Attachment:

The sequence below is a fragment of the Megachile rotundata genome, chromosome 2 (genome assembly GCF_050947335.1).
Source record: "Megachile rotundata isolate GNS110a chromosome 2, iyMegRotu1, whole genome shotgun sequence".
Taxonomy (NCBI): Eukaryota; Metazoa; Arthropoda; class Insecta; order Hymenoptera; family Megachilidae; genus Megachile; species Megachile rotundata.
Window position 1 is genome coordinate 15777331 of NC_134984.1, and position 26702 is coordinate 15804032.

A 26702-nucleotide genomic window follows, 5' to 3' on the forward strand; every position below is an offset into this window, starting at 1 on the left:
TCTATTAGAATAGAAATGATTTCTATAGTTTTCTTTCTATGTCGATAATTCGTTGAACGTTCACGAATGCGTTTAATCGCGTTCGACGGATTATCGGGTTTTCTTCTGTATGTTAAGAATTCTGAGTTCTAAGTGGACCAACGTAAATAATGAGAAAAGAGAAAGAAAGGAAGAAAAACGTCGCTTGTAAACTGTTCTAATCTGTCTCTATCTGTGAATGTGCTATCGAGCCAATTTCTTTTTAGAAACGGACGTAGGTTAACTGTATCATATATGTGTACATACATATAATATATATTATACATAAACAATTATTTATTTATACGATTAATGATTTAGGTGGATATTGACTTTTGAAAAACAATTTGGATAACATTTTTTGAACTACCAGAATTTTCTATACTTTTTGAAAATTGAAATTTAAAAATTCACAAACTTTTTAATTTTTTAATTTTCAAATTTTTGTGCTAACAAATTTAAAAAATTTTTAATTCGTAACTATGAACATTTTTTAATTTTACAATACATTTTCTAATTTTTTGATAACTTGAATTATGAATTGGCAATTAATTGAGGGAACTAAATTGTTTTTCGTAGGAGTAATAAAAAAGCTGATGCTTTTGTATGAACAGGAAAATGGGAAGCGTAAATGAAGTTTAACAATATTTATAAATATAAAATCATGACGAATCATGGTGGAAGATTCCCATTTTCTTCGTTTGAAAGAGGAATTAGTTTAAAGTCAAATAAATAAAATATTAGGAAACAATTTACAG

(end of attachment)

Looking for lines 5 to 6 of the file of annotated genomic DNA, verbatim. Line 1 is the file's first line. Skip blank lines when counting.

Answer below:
A 26702-nucleotide genomic window follows, 5' to 3' on the forward strand; every position below is an offset into this window, starting at 1 on the left:
TCTATTAGAATAGAAATGATTTCTATAGTTTTCTTTCTATGTCGATAATTCGTTGAACGTTCACGAATGCGTTTAATCGCGTTCGACGGATTATCGGGTTTTCTTCTGTATGTTAAGAATTCTGAGTTCTAAGTGGACCAACGTAAATAATGAGAAAAGAGAAAGAAAGGAAGAAAAACGTCGCTTGTAAACTGTTCTAATCTGTCTCTATCTGTGAATGTGCTATCGAGCCAATTTCTTTTTAGAAACGGACGTAGGTTAACTGTATCATATATGTGTACATACATATAATATATATTATACATAAACAATTATTTATTTATACGATTAATGATTTAGGTGGATATTGACTTTTGAAAAACAATTTGGATAACATTTTTTGAACTACCAGAATTTTCTATACTTTTTGAAAATTGAAATTTAAAAATTCACAAACTTTTTAATTTTTTAATTTTCAAATTTTTGTGCTAACAAATTTAAAAAATTTTTAATTCGTAACTATGAACATTTTTTAATTTTACAATACATTTTCTAATTTTTTGATAACTTGAATTATGAATTGGCAATTAATTGAGGGAACTAAATTGTTTTTCGTAGGAGTAATAAAAAAGCTGATGCTTTTGTATGAACAGGAAAATGGGAAGCGTAAATGAAGTTTAACAATATTTATAAATATAAAATCATGACGAATCATGGTGGAAGATTCCCATTTTCTTCGTTTGAAAGAGGAATTAGTTTAAAGTCAAATAAATAAAATATTAGGAAACAATTTACAG